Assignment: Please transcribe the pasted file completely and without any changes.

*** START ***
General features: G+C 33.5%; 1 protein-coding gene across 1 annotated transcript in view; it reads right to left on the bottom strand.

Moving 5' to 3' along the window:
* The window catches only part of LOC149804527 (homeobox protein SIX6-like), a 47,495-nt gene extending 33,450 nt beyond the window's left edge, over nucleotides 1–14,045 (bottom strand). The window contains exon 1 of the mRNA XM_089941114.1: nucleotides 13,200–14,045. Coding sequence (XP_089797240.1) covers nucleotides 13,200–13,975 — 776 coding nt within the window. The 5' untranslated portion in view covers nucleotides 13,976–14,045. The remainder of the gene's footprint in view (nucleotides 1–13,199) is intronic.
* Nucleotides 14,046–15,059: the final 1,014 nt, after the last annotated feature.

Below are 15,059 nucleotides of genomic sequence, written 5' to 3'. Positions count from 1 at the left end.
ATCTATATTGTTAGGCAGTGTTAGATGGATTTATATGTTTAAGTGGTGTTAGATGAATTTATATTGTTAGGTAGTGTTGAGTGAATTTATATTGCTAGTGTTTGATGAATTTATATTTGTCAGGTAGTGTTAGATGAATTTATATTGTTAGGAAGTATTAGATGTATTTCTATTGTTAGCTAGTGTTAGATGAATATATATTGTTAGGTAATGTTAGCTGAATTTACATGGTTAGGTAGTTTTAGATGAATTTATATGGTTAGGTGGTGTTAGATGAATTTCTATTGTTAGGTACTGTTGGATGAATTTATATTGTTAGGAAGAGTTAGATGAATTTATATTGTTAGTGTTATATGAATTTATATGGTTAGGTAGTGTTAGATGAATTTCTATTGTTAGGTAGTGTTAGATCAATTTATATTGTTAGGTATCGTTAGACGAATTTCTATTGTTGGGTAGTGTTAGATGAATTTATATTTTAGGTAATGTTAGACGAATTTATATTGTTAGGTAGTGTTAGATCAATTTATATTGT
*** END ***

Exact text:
General features: G+C 33.5%; 1 protein-coding gene across 1 annotated transcript in view; it reads right to left on the bottom strand.

Moving 5' to 3' along the window:
* The window catches only part of LOC149804527 (homeobox protein SIX6-like), a 47,495-nt gene extending 33,450 nt beyond the window's left edge, over nucleotides 1–14,045 (bottom strand). The window contains exon 1 of the mRNA XM_089941114.1: nucleotides 13,200–14,045. Coding sequence (XP_089797240.1) covers nucleotides 13,200–13,975 — 776 coding nt within the window. The 5' untranslated portion in view covers nucleotides 13,976–14,045. The remainder of the gene's footprint in view (nucleotides 1–13,199) is intronic.
* Nucleotides 14,046–15,059: the final 1,014 nt, after the last annotated feature.

Below are 15,059 nucleotides of genomic sequence, written 5' to 3'. Positions count from 1 at the left end.
ATCTATATTGTTAGGCAGTGTTAGATGGATTTATATGTTTAAGTGGTGTTAGATGAATTTATATTGTTAGGTAGTGTTGAGTGAATTTATATTGCTAGTGTTTGATGAATTTATATTTGTCAGGTAGTGTTAGATGAATTTATATTGTTAGGAAGTATTAGATGTATTTCTATTGTTAGCTAGTGTTAGATGAATATATATTGTTAGGTAATGTTAGCTGAATTTACATGGTTAGGTAGTTTTAGATGAATTTATATGGTTAGGTGGTGTTAGATGAATTTCTATTGTTAGGTACTGTTGGATGAATTTATATTGTTAGGAAGAGTTAGATGAATTTATATTGTTAGTGTTATATGAATTTATATGGTTAGGTAGTGTTAGATGAATTTCTATTGTTAGGTAGTGTTAGATCAATTTATATTGTTAGGTATCGTTAGACGAATTTCTATTGTTGGGTAGTGTTAGATGAATTTATATTTTAGGTAATGTTAGACGAATTTATATTGTTAGGTAGTGTTAGATCAATTTATATTGT